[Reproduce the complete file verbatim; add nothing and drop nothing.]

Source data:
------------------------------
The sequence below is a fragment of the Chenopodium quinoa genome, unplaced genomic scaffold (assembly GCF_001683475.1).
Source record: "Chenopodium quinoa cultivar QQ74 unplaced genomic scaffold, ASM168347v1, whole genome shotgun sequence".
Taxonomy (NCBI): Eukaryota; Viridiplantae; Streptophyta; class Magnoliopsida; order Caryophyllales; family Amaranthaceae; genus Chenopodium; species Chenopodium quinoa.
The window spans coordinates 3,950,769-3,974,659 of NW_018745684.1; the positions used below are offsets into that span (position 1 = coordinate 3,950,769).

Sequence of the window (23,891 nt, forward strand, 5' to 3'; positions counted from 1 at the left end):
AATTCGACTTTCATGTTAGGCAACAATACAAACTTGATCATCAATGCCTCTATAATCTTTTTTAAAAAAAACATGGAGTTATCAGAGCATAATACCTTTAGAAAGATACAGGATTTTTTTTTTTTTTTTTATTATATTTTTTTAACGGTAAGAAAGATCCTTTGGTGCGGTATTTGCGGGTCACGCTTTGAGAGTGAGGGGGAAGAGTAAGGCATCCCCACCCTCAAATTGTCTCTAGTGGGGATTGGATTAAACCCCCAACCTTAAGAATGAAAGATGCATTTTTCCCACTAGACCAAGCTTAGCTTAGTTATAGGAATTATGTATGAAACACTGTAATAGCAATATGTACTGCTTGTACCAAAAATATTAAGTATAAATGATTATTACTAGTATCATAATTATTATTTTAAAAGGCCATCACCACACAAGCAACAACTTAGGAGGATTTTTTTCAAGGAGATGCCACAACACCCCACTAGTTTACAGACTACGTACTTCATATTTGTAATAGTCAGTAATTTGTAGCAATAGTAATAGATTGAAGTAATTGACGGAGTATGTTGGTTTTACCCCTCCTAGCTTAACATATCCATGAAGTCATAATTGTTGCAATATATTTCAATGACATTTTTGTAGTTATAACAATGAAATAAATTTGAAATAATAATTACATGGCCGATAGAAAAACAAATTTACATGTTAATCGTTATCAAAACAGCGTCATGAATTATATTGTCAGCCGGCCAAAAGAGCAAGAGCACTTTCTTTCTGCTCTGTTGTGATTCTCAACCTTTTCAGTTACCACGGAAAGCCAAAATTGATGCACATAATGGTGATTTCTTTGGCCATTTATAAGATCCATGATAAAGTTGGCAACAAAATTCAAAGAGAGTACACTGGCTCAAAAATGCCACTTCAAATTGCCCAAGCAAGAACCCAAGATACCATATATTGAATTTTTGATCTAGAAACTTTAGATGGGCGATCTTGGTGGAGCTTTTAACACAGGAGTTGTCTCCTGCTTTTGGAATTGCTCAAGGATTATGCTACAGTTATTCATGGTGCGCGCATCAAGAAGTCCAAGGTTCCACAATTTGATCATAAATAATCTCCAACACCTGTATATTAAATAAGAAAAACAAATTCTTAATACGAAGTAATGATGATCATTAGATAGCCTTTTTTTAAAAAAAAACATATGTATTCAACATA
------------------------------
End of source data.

The sequence below is a fragment of the Chenopodium quinoa genome, unplaced genomic scaffold (assembly GCF_001683475.1).
Source record: "Chenopodium quinoa cultivar QQ74 unplaced genomic scaffold, ASM168347v1, whole genome shotgun sequence".
Taxonomy (NCBI): Eukaryota; Viridiplantae; Streptophyta; class Magnoliopsida; order Caryophyllales; family Amaranthaceae; genus Chenopodium; species Chenopodium quinoa.
The window spans coordinates 3,950,769-3,974,659 of NW_018745684.1; the positions used below are offsets into that span (position 1 = coordinate 3,950,769).

Sequence of the window (23,891 nt, forward strand, 5' to 3'; positions counted from 1 at the left end):
AATTCGACTTTCATGTTAGGCAACAATACAAACTTGATCATCAATGCCTCTATAATCTTTTTTAAAAAAAACATGGAGTTATCAGAGCATAATACCTTTAGAAAGATACAGGATTTTTTTTTTTTTTTTTATTATATTTTTTTAACGGTAAGAAAGATCCTTTGGTGCGGTATTTGCGGGTCACGCTTTGAGAGTGAGGGGGAAGAGTAAGGCATCCCCACCCTCAAATTGTCTCTAGTGGGGATTGGATTAAACCCCCAACCTTAAGAATGAAAGATGCATTTTTCCCACTAGACCAAGCTTAGCTTAGTTATAGGAATTATGTATGAAACACTGTAATAGCAATATGTACTGCTTGTACCAAAAATATTAAGTATAAATGATTATTACTAGTATCATAATTATTATTTTAAAAGGCCATCACCACACAAGCAACAACTTAGGAGGATTTTTTTCAAGGAGATGCCACAACACCCCACTAGTTTACAGACTACGTACTTCATATTTGTAATAGTCAGTAATTTGTAGCAATAGTAATAGATTGAAGTAATTGACGGAGTATGTTGGTTTTACCCCTCCTAGCTTAACATATCCATGAAGTCATAATTGTTGCAATATATTTCAATGACATTTTTGTAGTTATAACAATGAAATAAATTTGAAATAATAATTACATGGCCGATAGAAAAACAAATTTACATGTTAATCGTTATCAAAACAGCGTCATGAATTATATTGTCAGCCGGCCAAAAGAGCAAGAGCACTTTCTTTCTGCTCTGTTGTGATTCTCAACCTTTTCAGTTACCACGGAAAGCCAAAATTGATGCACATAATGGTGATTTCTTTGGCCATTTATAAGATCCATGATAAAGTTGGCAACAAAATTCAAAGAGAGTACACTGGCTCAAAAATGCCACTTCAAATTGCCCAAGCAAGAACCCAAGATACCATATATTGAATTTTTGATCTAGAAACTTTAGATGGGCGATCTTGGTGGAGCTTTTAACACAGGAGTTGTCTCCTGCTTTTGGAATTGCTCAAGGATTATGCTACAGTTATTCATGGTGCGCGCATCAAGAAGTCCAAGGTTCCACAATTTGATCATAAATAATCTCCAACACCTGTATATTAAATAAGAAAAACAAATTCTTAATACGAAGTAATGATGATCATTAGATAGCCTTTTTTTAAAAAAAAACATATGTATTCAACATA